There’s no free speech in front of the U.S. Supreme Court — or so says the U.S. Court of Appeals for the D.C. Circuit, which on Friday upheld a 1949 law that says you can’t assemble or display signs on the plaza in front of the courthouse.
The decision contradicted a 2002 ruling by the same court that allowed free speech on the grounds of the U.S. Capitol, just across the street from the court. It rested on a combination of architectural analysis and insistence that judges and courts should be more insulated from the public than politicians and legislators.
With all due respect to the D.C. Circuit, architecture is beside the point. What’s sometimes called the second highest court in the land was being much too deferential to the highest. The Supreme Court frequently decides high-profile, politicized cases with no single correct legal answer. It stands for free speech. Limiting speech on the plaza is not just a legal mistake. It’s a symbolic one.
The court analyzed the law in two steps. First, it asked whether the plaza in front of the court is a traditional public forum or a nonpublic forum. In a different case, the Supreme Court itself had held that the sidewalk in front of the plaza is a public forum. And the district court that ruled in this case had extended this logic to the plaza.
The appeals court on Friday said the plaza wasn’t a public forum. It emphasized that the plaza forms an integrated architectural whole with the steps and the courthouse building as designed by Cass Gilbert. The opinion even quoted a statement by Justice Stephen Breyer to the effect that the building’s plan “leads visitors along a carefully choreographed, climbing path that ultimately leads to the courtroom itself.”
Today, for security reasons, visitors actually can’t use the front door to the court, which would lead them from the plaza to the courtroom. But that really doesn’t matter. The point is that architectural coherence isn’t a good measure of whether a space is public.
A case in point is the grounds of the Capitol, designed by Frederick Law Olmsted, probably the most important landscape architect in U.S. history. They’re also designed to be integrated with the Capitol. Yet in the 2002 case Lederman vs. U.S., the D.C. Circuit ruled that the Capitol grounds constituted a public forum and struck down no-demonstration zones there.
The court distinguished the Capitol grounds from the Supreme Court plaza just across First Street by citing a statement made by the Supreme Court this past April in a case called Williams-Yulee vs. Florida Bar to the effect that “judges are not politicians.”
Politicians, the court said, must be responsive to the public, and therefore must allow free expression on the grounds of the legislative building. Judges have no such obligation.
The Supreme Court made this point in the course of upholding a Florida rule that prohibited candidates for judicial office from soliciting contributions directly. But limiting the free speech of judges because they aren’t politicians is a very different thing from limiting the free speech of the public near the courthouse on the ground that judges needn’t be responsive to public opinion.
Protesters outside the Supreme Court aren’t primarily trying to influence what goes on inside. They’re participating in the national conversation that arises around Supreme Court arguments and decisions. They go to the plaza in part because the television cameras go there. The television cameras go there because the Supreme Court is where the story is.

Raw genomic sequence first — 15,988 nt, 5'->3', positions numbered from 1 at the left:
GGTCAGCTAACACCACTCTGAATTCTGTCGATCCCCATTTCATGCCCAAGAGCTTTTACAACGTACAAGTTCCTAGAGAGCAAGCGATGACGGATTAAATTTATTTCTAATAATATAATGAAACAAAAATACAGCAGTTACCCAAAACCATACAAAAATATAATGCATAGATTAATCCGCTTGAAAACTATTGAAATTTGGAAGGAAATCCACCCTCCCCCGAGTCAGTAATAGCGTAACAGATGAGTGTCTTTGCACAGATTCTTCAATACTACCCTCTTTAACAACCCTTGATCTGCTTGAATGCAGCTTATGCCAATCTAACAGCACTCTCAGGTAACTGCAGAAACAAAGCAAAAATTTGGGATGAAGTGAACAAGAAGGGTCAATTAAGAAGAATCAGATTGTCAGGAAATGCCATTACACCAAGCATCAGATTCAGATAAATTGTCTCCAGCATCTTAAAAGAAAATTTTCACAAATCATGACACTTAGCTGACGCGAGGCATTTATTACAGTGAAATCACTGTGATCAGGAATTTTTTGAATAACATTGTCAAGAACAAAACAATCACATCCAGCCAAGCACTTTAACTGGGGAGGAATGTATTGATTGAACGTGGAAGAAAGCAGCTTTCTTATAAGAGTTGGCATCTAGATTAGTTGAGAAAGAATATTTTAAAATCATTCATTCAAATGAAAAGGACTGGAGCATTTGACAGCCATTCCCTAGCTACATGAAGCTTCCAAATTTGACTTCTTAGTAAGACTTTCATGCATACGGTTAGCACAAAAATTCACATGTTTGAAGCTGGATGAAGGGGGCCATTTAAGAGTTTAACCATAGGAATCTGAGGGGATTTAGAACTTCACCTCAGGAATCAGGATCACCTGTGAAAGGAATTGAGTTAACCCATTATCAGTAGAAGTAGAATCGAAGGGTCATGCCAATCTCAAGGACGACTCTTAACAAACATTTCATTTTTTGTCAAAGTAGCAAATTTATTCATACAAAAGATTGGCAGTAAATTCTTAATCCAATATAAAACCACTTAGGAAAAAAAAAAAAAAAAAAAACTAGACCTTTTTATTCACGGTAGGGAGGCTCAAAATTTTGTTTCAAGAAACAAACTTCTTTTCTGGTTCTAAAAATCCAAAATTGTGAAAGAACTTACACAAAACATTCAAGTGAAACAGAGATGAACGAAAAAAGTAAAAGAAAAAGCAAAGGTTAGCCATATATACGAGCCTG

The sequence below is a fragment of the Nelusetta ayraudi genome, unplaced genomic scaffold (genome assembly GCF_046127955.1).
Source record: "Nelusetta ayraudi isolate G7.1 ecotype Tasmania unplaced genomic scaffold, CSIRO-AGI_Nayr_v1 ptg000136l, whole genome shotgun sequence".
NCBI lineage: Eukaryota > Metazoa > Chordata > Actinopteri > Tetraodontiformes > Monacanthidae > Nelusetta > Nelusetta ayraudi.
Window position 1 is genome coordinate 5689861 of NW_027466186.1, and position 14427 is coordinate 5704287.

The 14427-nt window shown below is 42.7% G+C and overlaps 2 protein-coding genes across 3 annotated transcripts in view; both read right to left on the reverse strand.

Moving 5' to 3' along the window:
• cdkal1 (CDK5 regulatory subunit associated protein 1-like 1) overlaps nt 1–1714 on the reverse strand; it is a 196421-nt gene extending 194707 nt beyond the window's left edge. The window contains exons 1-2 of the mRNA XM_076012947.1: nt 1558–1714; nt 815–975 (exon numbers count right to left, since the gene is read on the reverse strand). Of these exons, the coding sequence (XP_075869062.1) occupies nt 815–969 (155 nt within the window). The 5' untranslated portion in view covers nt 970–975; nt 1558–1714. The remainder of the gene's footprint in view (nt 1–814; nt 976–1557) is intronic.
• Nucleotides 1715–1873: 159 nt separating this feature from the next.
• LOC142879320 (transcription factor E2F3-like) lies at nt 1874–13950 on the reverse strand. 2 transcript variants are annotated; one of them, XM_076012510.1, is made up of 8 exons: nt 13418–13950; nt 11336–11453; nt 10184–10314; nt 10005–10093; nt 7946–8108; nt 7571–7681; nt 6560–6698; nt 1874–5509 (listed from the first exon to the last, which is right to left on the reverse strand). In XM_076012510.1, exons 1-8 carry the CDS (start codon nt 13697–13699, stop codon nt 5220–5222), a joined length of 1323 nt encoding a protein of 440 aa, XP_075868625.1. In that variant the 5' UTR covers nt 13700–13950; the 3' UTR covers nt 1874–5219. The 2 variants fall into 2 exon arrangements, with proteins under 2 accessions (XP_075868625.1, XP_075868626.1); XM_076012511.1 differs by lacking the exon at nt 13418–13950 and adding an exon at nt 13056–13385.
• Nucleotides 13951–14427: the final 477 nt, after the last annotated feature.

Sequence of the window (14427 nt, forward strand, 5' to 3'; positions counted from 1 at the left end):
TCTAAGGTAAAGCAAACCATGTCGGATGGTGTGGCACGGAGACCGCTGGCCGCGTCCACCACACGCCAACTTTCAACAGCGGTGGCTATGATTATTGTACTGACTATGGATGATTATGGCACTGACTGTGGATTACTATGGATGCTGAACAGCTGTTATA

The reason for that, of course, is that many of the court’s most important cases are profoundly political. The justices aren’t elected politicians. But they are statesmen and stateswomen. And what they do is very much part of the American political process.
Having held that the plaza is a nonpublic forum, the D.C. Circuit went on to rule that restricting assembly and protest signs there was reasonable because it served the purpose of “maintaining order and decorum at the Supreme Court.” Even if you agree with the idea that the plaza isn’t a public forum, you might still think this second conclusion was incorrect, and that the court therefore got it wrong.
Inside the courthouse and courtroom, order and decorum are reasonably important. The justices may not need to wear black robes or appear like demigods from behind a red velvet curtain. But mystification aside, they have jobs to do that would be impeded by protesters or signs inside. The court’s marshals won’t even let members of the public fall asleep during oral argument — if you do, they’ll come over and nudge you.
But outside the building, adjacent to the public sidewalk, there’s really no need to ban rallies or signs. The main staircase isn’t only closed to the public — the justices and employees don’t enter there, either.
The true function of the plaza is to create an open public space in front of the people’s court where the people can congregate. And like it or not, in a democracy, the people don’t always show order or decorum. It isn’t reasonable to block the public from speaking or gathering in numbers in a place where it’s already allowed to be. The message of restriction is exactly the opposite of what the court should be communicating to the public.
Judge Sri Srinivasan, who wrote the opinion, is as likely as any judge in the country to make it to the Supreme Court one day. He’s an excellent judge, and before that was an excellent Supreme Court litigator, arguing 25 cases before the court and serving as deputy solicitor general. His respect for the court is admirable but in this case goes too far. The Supreme Court probably won’t overturn the D.C. Circuit’s judgment or even take the case. But it should.
Bloomberg View columnist Noah Feldman is a professor of constitutional and international law at Harvard University.